Republican presidential front-runner Donald TrumpDonald John TrumpIvanka Trump pens op-ed on kindergartners learning tech Bharara, Yates tamp down expectations Mueller will bring criminal charges Overnight Cybersecurity: Equifax security employee left after breach | Lawmakers float bill to reform warrantless surveillance | Intel leaders keeping collusion probe open MORE late Wednesday highlighted a "big protest march" in Colorado on Friday after he was shut out of delegates in the state.

Trump fired off several tweets, claiming that "over one million people have been precluded from voting" and that party rules were designed to hurt his campaign.

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Asked in an interview aired Thursday morning on "Fox and Friends" if he thought the state intentionally announced the change after he declared his bid, Trump responded, "I think so, yeah, I think so, because they saw that I do very well in Colorado, so I think so."

Party officials have been pushing back for days against Trump's claims, noting that rival Ted CruzRafael (Ted) Edward CruzWhatever you think the Alabama special election means, you’re probably wrong This week: Congress gets ball rolling on tax reform Week ahead: Senators work toward deal to fix ObamaCare markets MORE simply took advantage of the delegate selection process after the state announced last August that it was scrapping its preference poll for local caucus-type meetings leading up to a state convention.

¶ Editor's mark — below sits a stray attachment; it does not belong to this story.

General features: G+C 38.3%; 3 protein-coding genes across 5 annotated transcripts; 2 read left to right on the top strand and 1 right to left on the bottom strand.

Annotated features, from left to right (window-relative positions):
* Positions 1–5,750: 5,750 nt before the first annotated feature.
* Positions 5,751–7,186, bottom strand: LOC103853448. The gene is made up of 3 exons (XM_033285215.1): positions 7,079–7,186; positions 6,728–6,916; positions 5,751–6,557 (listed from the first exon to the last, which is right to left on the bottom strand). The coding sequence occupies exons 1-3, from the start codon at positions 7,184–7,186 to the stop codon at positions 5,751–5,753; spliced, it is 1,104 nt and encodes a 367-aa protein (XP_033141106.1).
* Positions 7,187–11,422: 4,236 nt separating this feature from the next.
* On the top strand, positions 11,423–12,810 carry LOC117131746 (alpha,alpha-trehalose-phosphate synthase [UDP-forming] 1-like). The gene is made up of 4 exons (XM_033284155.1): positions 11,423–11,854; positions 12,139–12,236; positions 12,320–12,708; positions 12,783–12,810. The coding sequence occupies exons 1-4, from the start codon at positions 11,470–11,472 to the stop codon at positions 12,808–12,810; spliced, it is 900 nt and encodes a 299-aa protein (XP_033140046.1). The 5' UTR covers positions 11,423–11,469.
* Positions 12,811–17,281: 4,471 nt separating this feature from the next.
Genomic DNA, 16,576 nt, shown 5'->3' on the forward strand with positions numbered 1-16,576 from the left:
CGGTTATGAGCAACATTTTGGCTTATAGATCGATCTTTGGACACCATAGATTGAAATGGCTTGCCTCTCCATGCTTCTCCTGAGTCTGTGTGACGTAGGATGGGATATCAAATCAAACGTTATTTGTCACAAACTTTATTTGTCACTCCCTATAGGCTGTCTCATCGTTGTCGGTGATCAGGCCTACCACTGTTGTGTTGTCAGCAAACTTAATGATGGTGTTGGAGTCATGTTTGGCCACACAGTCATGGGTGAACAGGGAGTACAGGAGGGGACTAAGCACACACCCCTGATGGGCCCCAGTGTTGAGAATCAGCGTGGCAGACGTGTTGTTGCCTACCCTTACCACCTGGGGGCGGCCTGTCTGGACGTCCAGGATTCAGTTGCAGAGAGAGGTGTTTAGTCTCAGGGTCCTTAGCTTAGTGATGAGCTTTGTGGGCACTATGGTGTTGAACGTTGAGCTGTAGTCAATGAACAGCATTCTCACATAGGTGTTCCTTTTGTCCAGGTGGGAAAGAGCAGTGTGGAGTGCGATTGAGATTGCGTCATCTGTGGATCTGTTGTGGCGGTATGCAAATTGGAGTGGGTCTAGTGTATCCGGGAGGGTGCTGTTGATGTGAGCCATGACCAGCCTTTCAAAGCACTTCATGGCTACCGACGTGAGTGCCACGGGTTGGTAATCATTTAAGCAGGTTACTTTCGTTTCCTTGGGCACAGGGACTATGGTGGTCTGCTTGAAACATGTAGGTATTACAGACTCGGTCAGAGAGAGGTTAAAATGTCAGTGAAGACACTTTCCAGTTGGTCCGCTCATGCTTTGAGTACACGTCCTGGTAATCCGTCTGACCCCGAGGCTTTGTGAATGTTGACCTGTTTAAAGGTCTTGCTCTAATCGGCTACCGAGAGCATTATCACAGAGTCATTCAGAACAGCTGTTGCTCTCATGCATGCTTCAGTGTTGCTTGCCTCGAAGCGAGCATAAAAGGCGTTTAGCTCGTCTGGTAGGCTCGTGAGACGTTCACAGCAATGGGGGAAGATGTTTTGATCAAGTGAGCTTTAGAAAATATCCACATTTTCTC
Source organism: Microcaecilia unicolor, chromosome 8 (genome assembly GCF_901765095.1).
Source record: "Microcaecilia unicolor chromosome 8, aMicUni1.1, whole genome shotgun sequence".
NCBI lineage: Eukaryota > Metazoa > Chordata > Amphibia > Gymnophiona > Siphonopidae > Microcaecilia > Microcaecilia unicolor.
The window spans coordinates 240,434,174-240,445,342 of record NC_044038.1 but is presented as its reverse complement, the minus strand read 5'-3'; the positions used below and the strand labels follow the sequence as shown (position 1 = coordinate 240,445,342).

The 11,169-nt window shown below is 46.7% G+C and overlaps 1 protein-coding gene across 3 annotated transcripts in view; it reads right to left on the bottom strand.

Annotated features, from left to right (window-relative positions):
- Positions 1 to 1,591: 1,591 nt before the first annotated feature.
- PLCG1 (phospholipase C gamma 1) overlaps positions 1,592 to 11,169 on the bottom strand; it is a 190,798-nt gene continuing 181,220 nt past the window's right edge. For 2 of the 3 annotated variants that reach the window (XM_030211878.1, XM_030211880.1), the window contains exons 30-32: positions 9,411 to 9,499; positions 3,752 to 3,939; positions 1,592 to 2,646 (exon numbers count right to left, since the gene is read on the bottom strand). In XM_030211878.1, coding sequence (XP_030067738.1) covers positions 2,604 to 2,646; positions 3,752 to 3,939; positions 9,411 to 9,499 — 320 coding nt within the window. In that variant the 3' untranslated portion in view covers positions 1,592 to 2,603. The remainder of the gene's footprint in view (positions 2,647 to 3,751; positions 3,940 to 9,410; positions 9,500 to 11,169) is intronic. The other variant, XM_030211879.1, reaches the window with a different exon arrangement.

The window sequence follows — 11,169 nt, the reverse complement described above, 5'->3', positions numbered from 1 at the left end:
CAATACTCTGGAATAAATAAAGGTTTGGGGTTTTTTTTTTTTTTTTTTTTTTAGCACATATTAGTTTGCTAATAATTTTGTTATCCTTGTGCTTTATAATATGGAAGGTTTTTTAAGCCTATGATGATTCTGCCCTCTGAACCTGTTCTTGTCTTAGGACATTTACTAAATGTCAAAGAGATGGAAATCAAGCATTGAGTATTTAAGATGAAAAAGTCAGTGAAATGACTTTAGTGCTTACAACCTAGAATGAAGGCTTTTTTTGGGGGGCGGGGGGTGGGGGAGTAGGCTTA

Cruz took all 34 delegates up for grabs in the state, where the Trump campaign did not have a robust organization to secure support. Trump has lashed out for days against the results, and the state Republican Party chairman indicated he's been getting death threats over the outcome.

A few hundred people have indicated online they plan to "peacefully assemble" outside the state Capitol on Friday to protest.

Trump's schedule has him traveling to Connecticut on Friday after campaigning in New York ahead of the state's Tuesday primary. He'll have a rally in Syracuse, N.Y., on Saturday.